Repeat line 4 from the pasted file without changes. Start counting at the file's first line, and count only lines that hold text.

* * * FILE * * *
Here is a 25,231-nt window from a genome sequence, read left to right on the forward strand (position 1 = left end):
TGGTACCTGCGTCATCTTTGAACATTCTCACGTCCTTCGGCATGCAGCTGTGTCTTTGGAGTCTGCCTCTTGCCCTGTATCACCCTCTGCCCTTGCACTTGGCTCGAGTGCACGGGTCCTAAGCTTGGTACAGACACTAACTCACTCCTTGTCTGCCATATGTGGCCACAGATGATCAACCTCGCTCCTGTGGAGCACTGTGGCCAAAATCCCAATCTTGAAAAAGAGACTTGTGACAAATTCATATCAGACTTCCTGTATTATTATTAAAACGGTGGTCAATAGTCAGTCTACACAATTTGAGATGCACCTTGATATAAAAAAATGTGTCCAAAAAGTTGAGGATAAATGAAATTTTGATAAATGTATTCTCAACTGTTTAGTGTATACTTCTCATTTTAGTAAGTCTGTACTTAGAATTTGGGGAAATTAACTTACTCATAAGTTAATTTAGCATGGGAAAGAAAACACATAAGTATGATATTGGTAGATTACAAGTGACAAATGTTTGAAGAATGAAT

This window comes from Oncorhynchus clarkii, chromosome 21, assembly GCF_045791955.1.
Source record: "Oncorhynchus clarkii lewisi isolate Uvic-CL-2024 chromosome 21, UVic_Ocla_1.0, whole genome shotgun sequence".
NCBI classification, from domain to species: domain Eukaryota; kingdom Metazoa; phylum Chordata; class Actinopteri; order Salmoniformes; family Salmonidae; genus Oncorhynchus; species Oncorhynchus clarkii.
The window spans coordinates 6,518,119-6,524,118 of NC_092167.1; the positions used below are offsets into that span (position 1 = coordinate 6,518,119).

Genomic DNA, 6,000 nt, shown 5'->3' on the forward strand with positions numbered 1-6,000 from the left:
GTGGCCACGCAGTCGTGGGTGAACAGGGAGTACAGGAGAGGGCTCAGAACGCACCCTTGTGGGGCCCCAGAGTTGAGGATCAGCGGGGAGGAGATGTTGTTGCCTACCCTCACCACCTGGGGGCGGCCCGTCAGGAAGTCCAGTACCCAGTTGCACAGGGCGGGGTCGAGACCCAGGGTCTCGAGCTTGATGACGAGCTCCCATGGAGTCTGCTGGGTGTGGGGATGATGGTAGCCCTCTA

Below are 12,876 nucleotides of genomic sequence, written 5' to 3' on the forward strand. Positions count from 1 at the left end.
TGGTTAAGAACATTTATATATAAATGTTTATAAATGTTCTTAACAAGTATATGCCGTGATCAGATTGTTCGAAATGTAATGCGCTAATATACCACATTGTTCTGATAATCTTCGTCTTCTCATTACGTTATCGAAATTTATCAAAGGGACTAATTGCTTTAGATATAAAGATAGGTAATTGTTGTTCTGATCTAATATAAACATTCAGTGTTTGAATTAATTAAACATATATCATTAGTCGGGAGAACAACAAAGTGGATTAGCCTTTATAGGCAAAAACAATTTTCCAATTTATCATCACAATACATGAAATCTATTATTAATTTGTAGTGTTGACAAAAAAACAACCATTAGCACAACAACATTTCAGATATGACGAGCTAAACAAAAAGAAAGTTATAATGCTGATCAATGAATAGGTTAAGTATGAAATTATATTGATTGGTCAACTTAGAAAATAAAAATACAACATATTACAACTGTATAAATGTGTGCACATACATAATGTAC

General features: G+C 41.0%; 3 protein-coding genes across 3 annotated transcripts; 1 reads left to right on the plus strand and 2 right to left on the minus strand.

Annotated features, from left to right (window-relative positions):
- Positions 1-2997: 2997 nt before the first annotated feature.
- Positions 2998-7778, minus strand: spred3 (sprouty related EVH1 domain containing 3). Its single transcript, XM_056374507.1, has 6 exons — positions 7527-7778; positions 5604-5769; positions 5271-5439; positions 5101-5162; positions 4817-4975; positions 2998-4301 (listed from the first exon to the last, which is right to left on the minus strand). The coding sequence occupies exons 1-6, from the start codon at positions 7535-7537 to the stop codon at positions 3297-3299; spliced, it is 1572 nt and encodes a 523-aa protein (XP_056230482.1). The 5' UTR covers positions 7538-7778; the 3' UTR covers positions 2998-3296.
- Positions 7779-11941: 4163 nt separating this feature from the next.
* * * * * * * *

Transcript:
Source record: "Oncorhynchus clarkii lewisi isolate Uvic-CL-2024 chromosome 21, UVic_Ocla_1.0, whole genome shotgun sequence".